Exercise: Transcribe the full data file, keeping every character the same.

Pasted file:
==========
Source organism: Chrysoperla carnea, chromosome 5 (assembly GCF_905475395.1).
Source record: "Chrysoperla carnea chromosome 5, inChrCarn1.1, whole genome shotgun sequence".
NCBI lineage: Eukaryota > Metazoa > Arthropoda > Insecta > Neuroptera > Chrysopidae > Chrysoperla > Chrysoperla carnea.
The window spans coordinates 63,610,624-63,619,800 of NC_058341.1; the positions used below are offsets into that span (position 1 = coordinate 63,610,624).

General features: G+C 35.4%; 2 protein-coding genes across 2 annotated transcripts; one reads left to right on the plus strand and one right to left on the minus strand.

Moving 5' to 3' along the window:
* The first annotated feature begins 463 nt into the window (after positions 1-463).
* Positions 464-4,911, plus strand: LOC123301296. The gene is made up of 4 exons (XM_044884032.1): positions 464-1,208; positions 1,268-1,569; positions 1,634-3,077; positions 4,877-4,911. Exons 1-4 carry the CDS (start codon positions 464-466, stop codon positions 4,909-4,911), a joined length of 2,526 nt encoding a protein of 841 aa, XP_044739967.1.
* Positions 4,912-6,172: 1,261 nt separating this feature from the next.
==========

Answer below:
Source organism: Chrysoperla carnea, chromosome 5 (assembly GCF_905475395.1).
Source record: "Chrysoperla carnea chromosome 5, inChrCarn1.1, whole genome shotgun sequence".
NCBI lineage: Eukaryota > Metazoa > Arthropoda > Insecta > Neuroptera > Chrysopidae > Chrysoperla > Chrysoperla carnea.
The window spans coordinates 63,610,624-63,619,800 of NC_058341.1; the positions used below are offsets into that span (position 1 = coordinate 63,610,624).

General features: G+C 35.4%; 2 protein-coding genes across 2 annotated transcripts; one reads left to right on the plus strand and one right to left on the minus strand.

Moving 5' to 3' along the window:
* The first annotated feature begins 463 nt into the window (after positions 1-463).
* Positions 464-4,911, plus strand: LOC123301296. The gene is made up of 4 exons (XM_044884032.1): positions 464-1,208; positions 1,268-1,569; positions 1,634-3,077; positions 4,877-4,911. Exons 1-4 carry the CDS (start codon positions 464-466, stop codon positions 4,909-4,911), a joined length of 2,526 nt encoding a protein of 841 aa, XP_044739967.1.
* Positions 4,912-6,172: 1,261 nt separating this feature from the next.